The 'dessert' road to Bahrain

An abandoned car in the desert. Photo: Deborah Heron
An abandoned car in the desert. Photo: Deborah Heron
While Aucklanders may visit the island of Waiheke for a break from city life, people in Riyadh go a mere 500 kilometres to the island nation of Bahrain.

The kingdom is a firmly Muslim country, but unlike Saudi Arabia you can buy pork in special rooms at the back of a few supermarkets. Going into a ‘pork room’ is reminiscent of going into the R18 section of the old video shops, you know it's legal but you feel very shady!

Unlike Saudi Arabia, alcohol is also available in some restaurants and hotels. It may be a drive of up to seven hours with border checkpoints and immigration but it is a popular destination as people go away for parties and Friday brunches.

A road sign informing drivers of 'Dessert' access. Photo: Deborah Heron
A road sign informing drivers of 'Dessert' access. Photo: Deborah Heron

The journey itself is through a desert, or as some signs say, a ‘dessert’. This normally triggers a series  of bad puns when we see them i.e. “the drive is a piece of cake” and ‘thanks for pudding up with us”!  There are some service stations along the route and you soon learn which ones have western style bathrooms rather than a ‘hole and hose’. 

As usual you see camels along the way, and you will occasionally be overtaken by them, while they ride in the back of a ute!

There is also a rather incongruous abandoned Ferris wheel halfway along the route.

We always try to time the journey so it is entirely in daylight as visibility can drop dramatically when a sandstorm comes in. At night it can be very cold and being pitch black it is a very hostile environment. If you break down on the way from Dunedin to Waipiata, at some point someone will stop for you and you can ask for help. On the desert highway people will also stop to help, but the chances are that they won’t speak a word of English and straying from your car by yourself could be fatal as it is easy to get lost in the dunes. While at home we have gravel piles along the Pig Route for gritters, along the desert highway you see many bulldozers to clear the shifting sands.

The Ferris wheel which marks the halfway point on the trip from Saudi Arabia to Bahrain. Photo: Deborah Heron
The Ferris wheel which marks the halfway point on the trip from Saudi Arabia to Bahrain. Photo: Deborah Heron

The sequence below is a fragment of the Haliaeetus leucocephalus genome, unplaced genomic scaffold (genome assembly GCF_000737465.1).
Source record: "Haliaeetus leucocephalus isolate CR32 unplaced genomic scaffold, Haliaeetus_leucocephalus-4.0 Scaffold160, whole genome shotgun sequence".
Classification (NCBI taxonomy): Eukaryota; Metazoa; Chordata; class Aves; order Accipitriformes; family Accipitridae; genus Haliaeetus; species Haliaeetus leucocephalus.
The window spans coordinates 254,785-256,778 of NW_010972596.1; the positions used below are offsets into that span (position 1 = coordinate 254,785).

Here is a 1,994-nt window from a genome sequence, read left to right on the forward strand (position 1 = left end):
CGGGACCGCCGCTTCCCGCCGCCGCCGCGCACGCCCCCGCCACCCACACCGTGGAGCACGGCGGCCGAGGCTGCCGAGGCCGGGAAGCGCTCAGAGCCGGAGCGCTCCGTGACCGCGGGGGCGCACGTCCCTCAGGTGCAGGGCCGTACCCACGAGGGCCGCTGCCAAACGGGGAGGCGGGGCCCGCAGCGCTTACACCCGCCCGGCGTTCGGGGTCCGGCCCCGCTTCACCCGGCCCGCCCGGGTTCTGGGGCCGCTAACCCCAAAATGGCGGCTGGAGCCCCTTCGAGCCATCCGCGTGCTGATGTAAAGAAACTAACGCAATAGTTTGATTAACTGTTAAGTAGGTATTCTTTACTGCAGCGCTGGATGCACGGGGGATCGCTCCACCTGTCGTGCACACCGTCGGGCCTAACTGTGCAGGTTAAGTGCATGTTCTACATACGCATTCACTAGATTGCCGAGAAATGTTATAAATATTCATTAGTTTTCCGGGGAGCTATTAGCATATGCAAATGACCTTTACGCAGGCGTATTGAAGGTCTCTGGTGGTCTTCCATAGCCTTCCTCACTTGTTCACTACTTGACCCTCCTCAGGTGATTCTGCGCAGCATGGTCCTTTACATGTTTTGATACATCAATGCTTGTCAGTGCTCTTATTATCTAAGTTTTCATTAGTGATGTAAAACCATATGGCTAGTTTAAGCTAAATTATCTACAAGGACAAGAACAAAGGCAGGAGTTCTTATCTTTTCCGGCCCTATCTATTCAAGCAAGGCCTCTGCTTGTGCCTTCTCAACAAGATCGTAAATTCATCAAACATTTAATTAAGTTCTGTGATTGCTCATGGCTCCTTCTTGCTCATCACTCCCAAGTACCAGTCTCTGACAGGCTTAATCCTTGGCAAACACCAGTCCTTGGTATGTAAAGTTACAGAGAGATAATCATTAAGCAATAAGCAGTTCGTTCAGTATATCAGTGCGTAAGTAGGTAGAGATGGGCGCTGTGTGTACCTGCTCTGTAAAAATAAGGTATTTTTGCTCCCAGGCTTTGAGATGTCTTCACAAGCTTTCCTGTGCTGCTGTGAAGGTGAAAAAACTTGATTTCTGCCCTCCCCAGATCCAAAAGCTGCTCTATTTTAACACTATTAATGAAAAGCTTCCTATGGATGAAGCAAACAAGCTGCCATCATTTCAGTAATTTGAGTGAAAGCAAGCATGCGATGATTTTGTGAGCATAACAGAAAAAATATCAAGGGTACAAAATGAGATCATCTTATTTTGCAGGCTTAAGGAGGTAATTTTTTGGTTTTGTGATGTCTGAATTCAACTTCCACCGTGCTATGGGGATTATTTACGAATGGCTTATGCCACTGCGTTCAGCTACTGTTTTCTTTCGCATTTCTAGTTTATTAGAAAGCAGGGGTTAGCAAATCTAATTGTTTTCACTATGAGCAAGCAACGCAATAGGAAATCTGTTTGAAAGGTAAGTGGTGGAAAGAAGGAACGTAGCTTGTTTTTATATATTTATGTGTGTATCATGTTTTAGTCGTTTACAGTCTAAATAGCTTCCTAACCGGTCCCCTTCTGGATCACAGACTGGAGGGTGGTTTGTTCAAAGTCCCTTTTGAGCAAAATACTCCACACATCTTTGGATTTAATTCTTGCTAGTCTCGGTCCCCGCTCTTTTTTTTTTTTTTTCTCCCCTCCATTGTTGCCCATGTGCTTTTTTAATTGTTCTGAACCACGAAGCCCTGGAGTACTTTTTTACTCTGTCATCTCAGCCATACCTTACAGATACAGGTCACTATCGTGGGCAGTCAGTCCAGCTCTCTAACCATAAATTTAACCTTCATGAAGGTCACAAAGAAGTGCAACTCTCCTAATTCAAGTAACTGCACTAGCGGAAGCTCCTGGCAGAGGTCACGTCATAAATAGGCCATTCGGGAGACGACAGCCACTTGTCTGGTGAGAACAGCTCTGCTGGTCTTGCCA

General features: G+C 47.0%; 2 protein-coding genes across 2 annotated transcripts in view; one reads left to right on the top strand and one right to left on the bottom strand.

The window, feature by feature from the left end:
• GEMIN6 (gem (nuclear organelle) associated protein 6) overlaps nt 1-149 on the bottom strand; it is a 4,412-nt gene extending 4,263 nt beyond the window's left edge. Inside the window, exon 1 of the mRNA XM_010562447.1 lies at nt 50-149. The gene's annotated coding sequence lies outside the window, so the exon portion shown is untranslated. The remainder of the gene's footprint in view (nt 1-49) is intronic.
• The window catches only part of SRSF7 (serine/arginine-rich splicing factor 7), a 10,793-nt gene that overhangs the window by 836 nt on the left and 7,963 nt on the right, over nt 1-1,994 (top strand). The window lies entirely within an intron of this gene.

At the border you arrive at the 25km King Fahd Causeway which is an incredible feat of engineering. Half way along is an artificial island called Middle Island, but  before you criticise the originality of the name, think of us with North and South Island. Once there you go through border and customs checks from both countries. These are far more stringent when returning as they look for contraband such as bacon and pork sausages.

Camels ride in the back of a ute on the highway. Photo: Deborah Heron
Camels ride in the back of a ute on the highway. Photo: Deborah Heron

My wife spent time as a young girl in Bahrain as her father was in the Royal Navy. The country has seen huge changes in the intervening years. The causeway has made it far more accessible and the city has many new artificial islands and is home to major events such as the Bahrain Grand Prix.

Bahrain makes a great destination for a weekend break and we visit three or four times a year. Especially as there are no visa issues if we want to meet up with family and friends.

A weekend in Bahrain will be the subject of an upcoming article.

Former Otago man Peter Heron at the 'Edge of the World'. Photo: Deborah Heron
Former Otago man Peter Heron at the 'Edge of the World'. Photo: Deborah Heron
- Peter Heron was principal of Maniototo Area School from 2007-2010 before moving to become Head teacher of an Auckland high school. After this post he left New Zealand in 2015 to become the high school principal of one of the most prestigious schools in Riyadh, Saudi Arabia. This school has 1600 students from 70 nationalities aged 4-18 and has over 20 New Zealanders in its staff including its principals and owners.
Peter and his wife Deborah have a home in Waipiata and in this blog he aims to contrast life in Saudi Arabia and Central Otago.

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